According to ZDNet, T3 Technologies filed a complaint with the European Commission on Tuesday alleging that IBM was abusing its power in the European mainframe market.
T3 is an alternative mainframe company and one of the only ones out there. Last year, IBM and Platform Solutions Inc., another plug-compatible mainframe vendor, settled their legal battles when IBM announced it was buying PSI, essentially shutting it up.
Since late 2006, PSI had been in back-and-forth lawsuits with IBM in which IBM sued PSI for patent infringement on its z/OS mainframe operating system, and PSI firing back with a countersuit claiming that IBM was shutting out competition by coupling z/OS with its mainframe hardware. The fight was settled with the acquisition, and since then, PSI has vanished. PSI’s web address, www.platform-solutions.com, redirects automatically to IBM’s System z mainframe page. And in IBM’s SEC filing earlier this year that explained the acquisition, Big Blue wrote the following: “PSI’s technologies and skills, along with its intellectual capital, will be integrated into the company’s mainframe product engineering cycles and future product plans.” Which is kind of like saying, “Yes. PSI is pretty much disappearing.”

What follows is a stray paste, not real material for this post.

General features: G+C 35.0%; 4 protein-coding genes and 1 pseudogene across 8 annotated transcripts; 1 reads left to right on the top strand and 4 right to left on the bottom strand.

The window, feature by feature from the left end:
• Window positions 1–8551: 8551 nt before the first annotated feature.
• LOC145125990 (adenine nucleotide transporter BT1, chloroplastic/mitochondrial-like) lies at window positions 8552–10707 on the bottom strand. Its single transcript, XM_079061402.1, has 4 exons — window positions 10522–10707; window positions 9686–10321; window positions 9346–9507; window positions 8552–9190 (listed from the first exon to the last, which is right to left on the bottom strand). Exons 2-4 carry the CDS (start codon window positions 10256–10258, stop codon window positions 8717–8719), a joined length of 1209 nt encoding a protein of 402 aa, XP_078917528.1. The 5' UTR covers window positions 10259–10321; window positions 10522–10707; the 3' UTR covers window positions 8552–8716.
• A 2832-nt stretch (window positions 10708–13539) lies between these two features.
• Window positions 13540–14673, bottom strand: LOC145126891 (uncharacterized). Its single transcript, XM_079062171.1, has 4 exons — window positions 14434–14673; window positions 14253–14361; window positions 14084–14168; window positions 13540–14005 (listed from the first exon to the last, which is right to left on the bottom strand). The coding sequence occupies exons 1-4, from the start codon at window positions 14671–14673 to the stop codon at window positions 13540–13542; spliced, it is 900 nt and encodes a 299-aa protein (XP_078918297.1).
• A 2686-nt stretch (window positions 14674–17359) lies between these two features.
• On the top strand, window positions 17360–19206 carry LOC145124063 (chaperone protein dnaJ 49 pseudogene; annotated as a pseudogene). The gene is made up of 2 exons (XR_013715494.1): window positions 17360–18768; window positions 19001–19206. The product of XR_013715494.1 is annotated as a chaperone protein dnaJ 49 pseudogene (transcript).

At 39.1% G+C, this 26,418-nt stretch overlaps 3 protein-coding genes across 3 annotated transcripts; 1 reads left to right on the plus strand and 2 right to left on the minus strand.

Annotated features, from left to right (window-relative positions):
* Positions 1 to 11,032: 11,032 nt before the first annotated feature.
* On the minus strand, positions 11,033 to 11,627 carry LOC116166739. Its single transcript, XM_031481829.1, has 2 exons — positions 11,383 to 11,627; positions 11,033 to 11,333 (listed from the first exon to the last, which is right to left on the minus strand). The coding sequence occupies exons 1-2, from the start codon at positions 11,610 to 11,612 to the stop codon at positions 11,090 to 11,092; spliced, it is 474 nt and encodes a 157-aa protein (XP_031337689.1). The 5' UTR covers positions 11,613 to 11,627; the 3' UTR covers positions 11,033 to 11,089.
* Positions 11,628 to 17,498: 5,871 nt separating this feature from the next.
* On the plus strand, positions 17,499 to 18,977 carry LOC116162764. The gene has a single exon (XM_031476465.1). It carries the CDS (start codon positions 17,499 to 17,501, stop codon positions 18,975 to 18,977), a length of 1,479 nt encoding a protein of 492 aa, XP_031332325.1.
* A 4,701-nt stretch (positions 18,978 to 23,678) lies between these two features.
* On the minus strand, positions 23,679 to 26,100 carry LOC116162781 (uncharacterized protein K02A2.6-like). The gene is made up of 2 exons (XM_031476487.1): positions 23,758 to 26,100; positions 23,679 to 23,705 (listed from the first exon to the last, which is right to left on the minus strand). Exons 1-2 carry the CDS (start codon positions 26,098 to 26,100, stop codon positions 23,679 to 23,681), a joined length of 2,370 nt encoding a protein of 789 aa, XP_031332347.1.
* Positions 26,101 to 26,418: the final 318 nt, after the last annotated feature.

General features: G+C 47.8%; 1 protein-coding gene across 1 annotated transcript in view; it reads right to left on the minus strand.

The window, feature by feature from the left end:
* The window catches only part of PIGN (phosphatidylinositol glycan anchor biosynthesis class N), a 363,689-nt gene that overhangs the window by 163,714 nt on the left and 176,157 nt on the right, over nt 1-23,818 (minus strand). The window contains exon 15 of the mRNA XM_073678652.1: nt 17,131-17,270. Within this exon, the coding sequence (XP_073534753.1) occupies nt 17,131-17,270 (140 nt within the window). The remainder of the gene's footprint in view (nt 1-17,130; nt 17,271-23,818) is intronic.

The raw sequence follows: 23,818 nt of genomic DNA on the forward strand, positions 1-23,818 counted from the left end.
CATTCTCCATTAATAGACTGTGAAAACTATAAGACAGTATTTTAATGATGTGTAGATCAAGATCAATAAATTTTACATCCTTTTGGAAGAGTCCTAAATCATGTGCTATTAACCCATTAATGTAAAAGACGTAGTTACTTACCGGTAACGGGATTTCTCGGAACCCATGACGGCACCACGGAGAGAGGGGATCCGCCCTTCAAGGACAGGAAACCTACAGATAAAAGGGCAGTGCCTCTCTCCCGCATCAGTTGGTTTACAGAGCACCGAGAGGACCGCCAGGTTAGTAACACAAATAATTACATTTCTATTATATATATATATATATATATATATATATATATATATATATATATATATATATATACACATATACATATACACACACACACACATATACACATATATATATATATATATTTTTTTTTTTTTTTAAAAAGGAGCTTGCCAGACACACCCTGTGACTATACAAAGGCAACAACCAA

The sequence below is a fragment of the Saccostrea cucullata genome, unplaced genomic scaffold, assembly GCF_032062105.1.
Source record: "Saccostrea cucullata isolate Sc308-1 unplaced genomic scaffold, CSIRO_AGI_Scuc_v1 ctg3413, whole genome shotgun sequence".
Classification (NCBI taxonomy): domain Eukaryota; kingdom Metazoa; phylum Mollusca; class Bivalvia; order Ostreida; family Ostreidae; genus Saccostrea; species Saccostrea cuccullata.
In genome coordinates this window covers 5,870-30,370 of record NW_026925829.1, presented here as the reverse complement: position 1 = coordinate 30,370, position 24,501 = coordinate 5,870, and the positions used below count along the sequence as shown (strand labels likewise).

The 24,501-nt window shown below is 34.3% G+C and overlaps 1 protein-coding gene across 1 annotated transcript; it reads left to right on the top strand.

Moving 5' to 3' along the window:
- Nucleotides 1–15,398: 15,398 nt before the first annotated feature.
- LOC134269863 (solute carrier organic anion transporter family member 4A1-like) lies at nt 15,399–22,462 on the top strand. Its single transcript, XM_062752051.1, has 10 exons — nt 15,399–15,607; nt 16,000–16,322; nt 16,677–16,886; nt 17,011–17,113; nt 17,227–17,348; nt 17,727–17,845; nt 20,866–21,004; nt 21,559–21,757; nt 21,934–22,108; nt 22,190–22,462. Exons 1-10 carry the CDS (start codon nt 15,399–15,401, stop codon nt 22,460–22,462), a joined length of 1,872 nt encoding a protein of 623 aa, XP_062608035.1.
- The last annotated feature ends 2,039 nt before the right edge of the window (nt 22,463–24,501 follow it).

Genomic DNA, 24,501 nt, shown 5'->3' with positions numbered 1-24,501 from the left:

A Gartner report on the acquisition said that Itanium-based mainframes, which is what PSI was selling, would go the way of the dogs, but that some of its engineering know-how, such as virtualizing I/O across heterogenous environments, could get worked into the System z brand.
Needless to say, that acquisition did not rid IBM of T3. When PSI sued, T3 filed its own motion in support of PSI. T3 had a licensing agreement to resell PSI technology under its Liberty Server brand, and planned to continue to support its existing customer base. Upon the announcement of the IBM acquisition of PSI, T3 Technologies President Steve Friedman said T3 was “not affected by the acquisition of PSI by IBM.”
That may have changed, though, as indicated in the new legal complain that was detailed in the ZDNet story:
IBM is accused of engaging in a range of anti-competitive actions, including “preventing the sales of competing mainframe hardware products by tying the sale of its operating system to its mainframe hardware”. IBM is further accused of “withholding patent licenses and certain intellectual property to the detriment of mainframe customers”.
In its statement, T3 said it sold IBM mainframes but then moved into selling its own products, the Liberty line of mainframes, first developed by Amdahl Corporation, which itself is now part of Fujitsu.
Will T3 go the way of PSI? When I asked Friedman this back in July, he said only that “at the moment, we’re continuing on as we have been and supporting our existing customer base.”